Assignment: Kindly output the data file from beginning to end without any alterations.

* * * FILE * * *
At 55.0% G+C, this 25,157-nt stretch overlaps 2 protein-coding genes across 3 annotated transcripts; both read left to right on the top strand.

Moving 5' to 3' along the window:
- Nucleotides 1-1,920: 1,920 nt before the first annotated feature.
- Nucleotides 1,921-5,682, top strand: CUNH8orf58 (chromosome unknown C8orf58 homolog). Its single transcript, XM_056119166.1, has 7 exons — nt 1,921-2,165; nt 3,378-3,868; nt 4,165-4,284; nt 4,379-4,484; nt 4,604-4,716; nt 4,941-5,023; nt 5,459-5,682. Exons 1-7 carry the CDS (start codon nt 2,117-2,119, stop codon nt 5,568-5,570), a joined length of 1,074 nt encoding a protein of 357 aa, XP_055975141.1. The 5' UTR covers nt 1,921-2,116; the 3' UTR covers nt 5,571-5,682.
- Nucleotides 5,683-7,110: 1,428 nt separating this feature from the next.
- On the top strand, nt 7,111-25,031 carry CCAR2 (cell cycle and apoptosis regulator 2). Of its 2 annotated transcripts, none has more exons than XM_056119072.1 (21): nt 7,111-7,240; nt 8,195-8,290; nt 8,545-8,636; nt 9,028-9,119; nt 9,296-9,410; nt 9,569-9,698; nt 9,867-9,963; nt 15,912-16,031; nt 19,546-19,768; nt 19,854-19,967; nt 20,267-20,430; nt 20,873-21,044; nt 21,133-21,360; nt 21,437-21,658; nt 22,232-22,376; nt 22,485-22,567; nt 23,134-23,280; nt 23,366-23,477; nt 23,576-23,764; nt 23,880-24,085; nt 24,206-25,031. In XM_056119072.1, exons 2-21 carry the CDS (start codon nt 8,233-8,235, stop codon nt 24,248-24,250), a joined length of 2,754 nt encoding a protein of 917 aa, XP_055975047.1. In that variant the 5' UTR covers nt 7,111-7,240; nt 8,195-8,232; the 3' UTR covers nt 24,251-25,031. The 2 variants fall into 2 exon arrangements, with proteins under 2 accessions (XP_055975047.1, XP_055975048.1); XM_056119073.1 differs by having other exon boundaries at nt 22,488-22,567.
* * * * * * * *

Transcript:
At 55.0% G+C, this 25,157-nt stretch overlaps 2 protein-coding genes across 3 annotated transcripts; both read left to right on the top strand.

Moving 5' to 3' along the window:
- Nucleotides 1-1,920: 1,920 nt before the first annotated feature.
- Nucleotides 1,921-5,682, top strand: CUNH8orf58 (chromosome unknown C8orf58 homolog). Its single transcript, XM_056119166.1, has 7 exons — nt 1,921-2,165; nt 3,378-3,868; nt 4,165-4,284; nt 4,379-4,484; nt 4,604-4,716; nt 4,941-5,023; nt 5,459-5,682. Exons 1-7 carry the CDS (start codon nt 2,117-2,119, stop codon nt 5,568-5,570), a joined length of 1,074 nt encoding a protein of 357 aa, XP_055975141.1. The 5' UTR covers nt 1,921-2,116; the 3' UTR covers nt 5,571-5,682.
- Nucleotides 5,683-7,110: 1,428 nt separating this feature from the next.
- On the top strand, nt 7,111-25,031 carry CCAR2 (cell cycle and apoptosis regulator 2). Of its 2 annotated transcripts, none has more exons than XM_056119072.1 (21): nt 7,111-7,240; nt 8,195-8,290; nt 8,545-8,636; nt 9,028-9,119; nt 9,296-9,410; nt 9,569-9,698; nt 9,867-9,963; nt 15,912-16,031; nt 19,546-19,768; nt 19,854-19,967; nt 20,267-20,430; nt 20,873-21,044; nt 21,133-21,360; nt 21,437-21,658; nt 22,232-22,376; nt 22,485-22,567; nt 23,134-23,280; nt 23,366-23,477; nt 23,576-23,764; nt 23,880-24,085; nt 24,206-25,031. In XM_056119072.1, exons 2-21 carry the CDS (start codon nt 8,233-8,235, stop codon nt 24,248-24,250), a joined length of 2,754 nt encoding a protein of 917 aa, XP_055975047.1. In that variant the 5' UTR covers nt 7,111-7,240; nt 8,195-8,232; the 3' UTR covers nt 24,251-25,031. The 2 variants fall into 2 exon arrangements, with proteins under 2 accessions (XP_055975047.1, XP_055975048.1); XM_056119073.1 differs by having other exon boundaries at nt 22,488-22,567.